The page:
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Freshwater Ecosystems: Revitalizing Educational Programs in Limnology
and these programs facilitated wider use of experimental approaches in lake limnology. Even so, large-scale experiments (such as whole-lake manipulations) have been relatively few in number because of their comparatively high cost, the long time (at least several years) required to complete them, and the limited availability of lakes that can be dedicated to such purposes. Consequently, experimental approaches at smaller scales using enclosures of one to a few meters in diameter—often called mesocosms, limnocorrals, limnoenclosures, or limnotubes—that are installed in the lake have become popular in Europe and North America. This intermediate scale has enabled limnologists to complete a great variety of experiments, under conditions that can be controlled and replicated, on systems more similar in complexity to whole-lakes than one can achieve in laboratory-scale systems. Nonetheless, mesocosms cannot duplicate the complicated ecosystems of whole-lakes and are especially inadequate to study populations of large fish over long periods.
Because manipulations of whole aquatic ecosystems generally cannot be duplicated, limnologists have focused considerable effort over the past decade on developing sophisticated statistical methods and other techniques to evaluate data from such unreplicated experiments (Carpenter et al., 1989; Rasmussen et al., 1993). Of special importance is the gathering of adequate baseline data prior to manipulation. Paleolimnological techniques (described later in this chapter) also can help to carry such baseline information backward in time.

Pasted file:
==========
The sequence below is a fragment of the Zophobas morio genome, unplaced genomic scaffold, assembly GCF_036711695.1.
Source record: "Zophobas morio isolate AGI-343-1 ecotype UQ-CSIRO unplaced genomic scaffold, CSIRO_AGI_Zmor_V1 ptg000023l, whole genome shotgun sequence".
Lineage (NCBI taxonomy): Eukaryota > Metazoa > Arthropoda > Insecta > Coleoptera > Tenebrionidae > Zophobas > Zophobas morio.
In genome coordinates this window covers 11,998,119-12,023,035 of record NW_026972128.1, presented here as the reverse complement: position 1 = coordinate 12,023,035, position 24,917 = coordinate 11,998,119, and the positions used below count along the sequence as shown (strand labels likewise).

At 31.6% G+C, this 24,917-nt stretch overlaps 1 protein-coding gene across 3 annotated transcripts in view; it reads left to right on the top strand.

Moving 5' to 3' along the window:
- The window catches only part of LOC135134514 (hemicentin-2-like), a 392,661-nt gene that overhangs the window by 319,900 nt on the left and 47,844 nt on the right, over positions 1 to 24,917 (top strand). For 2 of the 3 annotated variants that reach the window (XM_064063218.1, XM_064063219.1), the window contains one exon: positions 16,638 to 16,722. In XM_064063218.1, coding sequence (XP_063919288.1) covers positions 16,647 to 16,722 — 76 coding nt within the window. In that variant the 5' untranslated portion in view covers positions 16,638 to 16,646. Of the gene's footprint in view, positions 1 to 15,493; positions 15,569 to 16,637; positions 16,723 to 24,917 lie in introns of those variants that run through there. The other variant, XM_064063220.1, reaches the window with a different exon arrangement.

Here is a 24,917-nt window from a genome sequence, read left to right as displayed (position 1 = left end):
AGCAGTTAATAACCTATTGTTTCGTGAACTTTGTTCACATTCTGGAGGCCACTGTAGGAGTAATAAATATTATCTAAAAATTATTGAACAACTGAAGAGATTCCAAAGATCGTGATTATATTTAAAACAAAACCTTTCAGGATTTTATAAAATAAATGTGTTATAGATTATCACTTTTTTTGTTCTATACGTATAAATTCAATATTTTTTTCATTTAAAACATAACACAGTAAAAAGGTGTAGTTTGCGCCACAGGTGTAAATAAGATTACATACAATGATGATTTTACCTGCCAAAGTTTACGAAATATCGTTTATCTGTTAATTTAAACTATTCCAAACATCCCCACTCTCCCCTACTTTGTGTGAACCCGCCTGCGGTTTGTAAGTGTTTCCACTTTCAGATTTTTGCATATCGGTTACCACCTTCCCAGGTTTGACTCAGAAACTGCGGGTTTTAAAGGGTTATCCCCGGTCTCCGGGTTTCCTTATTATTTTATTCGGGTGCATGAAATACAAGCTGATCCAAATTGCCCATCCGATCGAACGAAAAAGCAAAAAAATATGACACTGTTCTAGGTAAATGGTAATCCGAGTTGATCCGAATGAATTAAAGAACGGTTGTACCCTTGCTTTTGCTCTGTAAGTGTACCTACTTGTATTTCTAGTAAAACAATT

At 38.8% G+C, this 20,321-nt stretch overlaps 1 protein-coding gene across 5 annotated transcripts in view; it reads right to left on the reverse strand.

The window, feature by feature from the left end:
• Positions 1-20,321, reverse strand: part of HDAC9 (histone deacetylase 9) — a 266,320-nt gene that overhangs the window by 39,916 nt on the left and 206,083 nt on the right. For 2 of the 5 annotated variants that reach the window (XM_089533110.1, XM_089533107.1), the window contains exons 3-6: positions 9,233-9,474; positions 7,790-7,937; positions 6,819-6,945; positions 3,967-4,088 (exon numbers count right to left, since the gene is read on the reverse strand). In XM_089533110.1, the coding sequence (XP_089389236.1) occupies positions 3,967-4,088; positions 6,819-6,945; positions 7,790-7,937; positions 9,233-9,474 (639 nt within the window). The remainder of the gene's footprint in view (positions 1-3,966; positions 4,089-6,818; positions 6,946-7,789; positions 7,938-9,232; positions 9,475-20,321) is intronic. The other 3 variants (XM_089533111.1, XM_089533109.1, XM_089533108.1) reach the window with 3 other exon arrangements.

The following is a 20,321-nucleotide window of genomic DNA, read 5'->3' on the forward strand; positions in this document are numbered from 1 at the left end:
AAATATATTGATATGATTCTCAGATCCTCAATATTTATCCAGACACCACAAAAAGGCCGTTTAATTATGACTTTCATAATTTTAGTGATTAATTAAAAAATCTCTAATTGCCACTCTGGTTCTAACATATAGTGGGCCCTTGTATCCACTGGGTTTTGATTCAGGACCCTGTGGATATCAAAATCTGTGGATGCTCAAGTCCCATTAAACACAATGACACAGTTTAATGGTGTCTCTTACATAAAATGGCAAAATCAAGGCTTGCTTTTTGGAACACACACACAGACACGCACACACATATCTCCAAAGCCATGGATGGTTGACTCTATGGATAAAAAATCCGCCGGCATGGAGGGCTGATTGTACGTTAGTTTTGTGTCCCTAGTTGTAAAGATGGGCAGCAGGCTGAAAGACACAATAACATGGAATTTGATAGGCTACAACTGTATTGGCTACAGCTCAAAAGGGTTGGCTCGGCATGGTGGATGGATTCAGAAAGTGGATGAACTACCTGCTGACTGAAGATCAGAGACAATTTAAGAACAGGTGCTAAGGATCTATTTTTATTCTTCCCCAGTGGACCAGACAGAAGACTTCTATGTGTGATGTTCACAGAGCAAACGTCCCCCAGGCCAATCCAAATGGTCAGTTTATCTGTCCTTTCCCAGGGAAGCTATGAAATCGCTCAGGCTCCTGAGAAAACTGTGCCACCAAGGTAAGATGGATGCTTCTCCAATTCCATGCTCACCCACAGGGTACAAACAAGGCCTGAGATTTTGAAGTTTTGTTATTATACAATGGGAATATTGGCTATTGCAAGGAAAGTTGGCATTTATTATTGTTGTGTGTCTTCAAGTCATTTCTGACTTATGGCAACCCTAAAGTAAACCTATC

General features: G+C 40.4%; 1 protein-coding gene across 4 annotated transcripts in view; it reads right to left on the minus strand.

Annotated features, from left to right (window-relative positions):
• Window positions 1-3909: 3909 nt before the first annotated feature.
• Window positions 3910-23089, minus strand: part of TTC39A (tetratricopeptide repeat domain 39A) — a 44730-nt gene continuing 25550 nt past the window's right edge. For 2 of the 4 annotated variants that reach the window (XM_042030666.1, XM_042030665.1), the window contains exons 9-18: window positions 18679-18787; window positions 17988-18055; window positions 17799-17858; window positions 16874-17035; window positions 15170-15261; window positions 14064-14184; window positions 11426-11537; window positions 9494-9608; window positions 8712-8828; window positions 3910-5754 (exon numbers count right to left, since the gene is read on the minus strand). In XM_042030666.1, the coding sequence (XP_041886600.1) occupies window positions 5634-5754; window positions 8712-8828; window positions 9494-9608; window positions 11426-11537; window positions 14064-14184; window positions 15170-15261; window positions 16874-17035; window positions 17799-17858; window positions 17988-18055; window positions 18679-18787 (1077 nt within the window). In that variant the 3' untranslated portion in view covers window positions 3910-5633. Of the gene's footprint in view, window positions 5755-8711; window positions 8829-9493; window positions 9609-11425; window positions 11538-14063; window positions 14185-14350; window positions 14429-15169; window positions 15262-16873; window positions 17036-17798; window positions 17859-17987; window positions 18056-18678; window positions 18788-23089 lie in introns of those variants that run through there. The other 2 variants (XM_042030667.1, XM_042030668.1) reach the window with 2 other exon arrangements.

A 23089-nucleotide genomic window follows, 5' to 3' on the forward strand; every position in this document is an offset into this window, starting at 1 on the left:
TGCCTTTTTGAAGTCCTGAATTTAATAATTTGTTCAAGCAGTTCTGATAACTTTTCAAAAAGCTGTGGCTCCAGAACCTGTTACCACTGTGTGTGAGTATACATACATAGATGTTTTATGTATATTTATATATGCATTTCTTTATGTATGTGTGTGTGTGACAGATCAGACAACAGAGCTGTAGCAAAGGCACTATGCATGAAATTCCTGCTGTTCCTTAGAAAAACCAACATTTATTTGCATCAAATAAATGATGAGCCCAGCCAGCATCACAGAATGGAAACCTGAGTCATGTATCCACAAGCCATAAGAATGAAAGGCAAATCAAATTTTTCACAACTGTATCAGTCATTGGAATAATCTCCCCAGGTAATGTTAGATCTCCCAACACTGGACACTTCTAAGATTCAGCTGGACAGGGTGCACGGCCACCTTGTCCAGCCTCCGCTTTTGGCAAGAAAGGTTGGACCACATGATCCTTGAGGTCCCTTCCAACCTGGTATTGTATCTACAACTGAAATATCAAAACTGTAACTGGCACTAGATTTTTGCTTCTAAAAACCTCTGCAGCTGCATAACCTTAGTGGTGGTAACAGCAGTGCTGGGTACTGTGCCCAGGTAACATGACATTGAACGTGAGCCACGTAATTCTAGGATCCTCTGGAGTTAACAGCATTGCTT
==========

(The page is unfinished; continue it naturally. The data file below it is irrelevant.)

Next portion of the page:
Despite the difficulties involved in conducting and interpreting whole-lake experiments, a strong consensus has developed among limnologists that observing responses to manipulations made at the whole-system level is a highly useful technique. Whole-lake experiments conducted over the past 30 years have been important both in advancing the understanding of fundamental limnological processes and in providing critical evidence for the management or solution of major pollution issues such as eutrophication and acidification. Their strengths for both purposes lie in their ability to test hypotheses and to provide a "platform" for related laboratory or field experiments at a range of scales.
During the middle of this century, the field of paleolimnology (see Box 2-7) developed into one of the key subdisciplines of limnology. Paleolimnology, closely related to paleoecology and paleoclimatology, has its origin in early nineteenth century botanical and chemical studies on peat cores and late nineteenth century geological studies on lithified sediments of ancient lake beds. By the early 1920s, limnologists had begun to collect sediment cores from lakes and to interpret stratigraphic data on plant and animal fossils as a record of the lake's history. Nipkow (1920) was